Almost 90% of UK households reported an increase in their cost of living last month as they were hit by escalating fuel, food and borrowing costs.
Putting further pressure on Rishi Sunak to increase his support for low- and middle-income people, the Office for National Statistics said a quarter of all respondents to its survey were struggling to pay their bills and 17 % had turned to loans or borrowing on credit cards. make ends meet.
Debt charities and anti-poverty campaigners said the figures were a shocking reminder that this year households are facing the biggest drop in living standards since the 1950s. Jack Leslie, economist principal at the Resolution Foundation think tank, said the combination of cut wages and rising costs meant the pressure on households was mounting.
The figures cover the last two weeks of March, before households felt the impact of April’s cost of living hike when the ceiling on household energy bills rose by 54% and health insurance contributions. national insurance increased by 1.25 percentage points.
The ONS said that while rising bills affected most households across the country, “they are more likely to disproportionately affect those in the most deprived areas”.
More than a third of the poorest fifth of households in England had struggled or very struggled to pay their usual bills.
“This [situation] is set to get worse, with the estimated number of energy-stressed households reaching 5 million this month,” Leslie said.
“Going forward, the government must do everything in its power to protect those who will be hit hardest – with support for low-income households a priority.”
Labor said the crisis facing millions of families meant Sunak would have to hold an emergency budget. He said his own analysis found the annual cost of running the country’s petrol and diesel cars had jumped £10bn since April 2021.
Shadow Transport Secretary Louise Haigh said the 5p fuel tax cut, one of Sunak’s key policy initiatives as Chancellor to mitigate the impact of rising prices, had been ” swallowed up by soaring fuel costs over the year.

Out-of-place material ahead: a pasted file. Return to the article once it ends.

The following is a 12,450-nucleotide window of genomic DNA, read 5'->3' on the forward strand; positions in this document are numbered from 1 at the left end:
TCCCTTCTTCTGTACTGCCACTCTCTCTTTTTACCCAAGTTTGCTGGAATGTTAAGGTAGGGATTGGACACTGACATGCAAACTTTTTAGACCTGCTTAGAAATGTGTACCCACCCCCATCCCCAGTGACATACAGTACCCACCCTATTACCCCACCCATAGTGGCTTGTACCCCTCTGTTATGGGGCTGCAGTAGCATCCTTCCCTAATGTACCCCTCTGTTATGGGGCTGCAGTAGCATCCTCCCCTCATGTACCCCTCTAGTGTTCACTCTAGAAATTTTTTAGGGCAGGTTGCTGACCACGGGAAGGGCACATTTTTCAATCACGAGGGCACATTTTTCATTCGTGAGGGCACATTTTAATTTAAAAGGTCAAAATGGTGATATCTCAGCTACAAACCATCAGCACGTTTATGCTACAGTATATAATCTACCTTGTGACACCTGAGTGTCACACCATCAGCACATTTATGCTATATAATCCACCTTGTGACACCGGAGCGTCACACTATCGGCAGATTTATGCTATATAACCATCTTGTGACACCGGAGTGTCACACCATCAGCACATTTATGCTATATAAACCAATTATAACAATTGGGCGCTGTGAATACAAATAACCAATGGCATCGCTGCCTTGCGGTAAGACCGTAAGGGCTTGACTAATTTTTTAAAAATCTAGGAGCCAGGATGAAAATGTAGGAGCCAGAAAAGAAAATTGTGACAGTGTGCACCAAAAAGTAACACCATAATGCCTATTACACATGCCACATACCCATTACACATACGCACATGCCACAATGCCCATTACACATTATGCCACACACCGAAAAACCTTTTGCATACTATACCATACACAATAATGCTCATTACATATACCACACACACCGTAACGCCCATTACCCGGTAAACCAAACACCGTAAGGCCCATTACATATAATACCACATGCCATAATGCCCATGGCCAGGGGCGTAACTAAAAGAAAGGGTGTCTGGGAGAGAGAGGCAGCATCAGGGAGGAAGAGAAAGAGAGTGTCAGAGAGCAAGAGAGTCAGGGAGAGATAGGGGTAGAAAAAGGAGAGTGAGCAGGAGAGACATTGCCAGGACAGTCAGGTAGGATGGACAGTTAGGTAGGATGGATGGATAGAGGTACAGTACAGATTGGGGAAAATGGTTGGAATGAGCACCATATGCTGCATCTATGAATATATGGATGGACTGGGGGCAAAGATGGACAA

She added: ‘The Government must draw up an emergency budget to tackle its cost of living crisis – and support Labour’s call to put money back in the pockets of workers.’
Haigh said Labor would scrap the recent National Insurance increase and introduce a tax on North Sea oil and gas producers that would generate enough revenue to cut around £600 off the oil bill. average household heating.
Commenting on the ONS data, Helen Morrissey, an analyst at stockbroker Hargreaves Lansdown, said poorer households were likely “burning through their lockdown savings in a bid to meet their daily subsistence while others choose to borrow more to meet their needs.
She added that while many mortgage payers have fixed their borrowing costs in recent months, “those who rent will feel very exposed to further increases in the months ahead.”
Earlier this month, property website Rightmove said private rents were rising at a record pace and potential tenants outnumbered three to one for available rental properties.
Wages have risen in recent months but have not kept pace with rising prices as employers try to control costs. Last month, inflation soared to 7%, its highest level in 30 years in March, driven by the rising cost of gas, gasoline, food, shoes, furniture and clothing.
On Monday, UK manufacturers reported in the latest monthly survey that the cost of raw materials and energy were rising at the fastest rate since 1979. In turn, growth in the prices they charge consumers is rising at its fastest rapid since 1979, with further acceleration expected over the next three months.
The ONS said that among those paying energy bills, around four in 10 (43%) said it was very or somewhat difficult to absorb the higher costs in March, even before the last increase in the price cap in April.
Illustrating the widening gap between the poorest parts of England and the wealthiest as the cost of living crisis deepens, more than half of adults (57%) living in the most deprived places said struggle to pay their energy bills, compared to about a third of adults. (35%) among the least deprived.
Sunak claimed he was spending £22billion to ease the pressure on households, mainly through a 5p fuel tax cut and a reduction in gas bills via a £150 council tax rebate which has already taken effect and a reduction of £200 in October, although this is a loan which must be repaid over the following four years.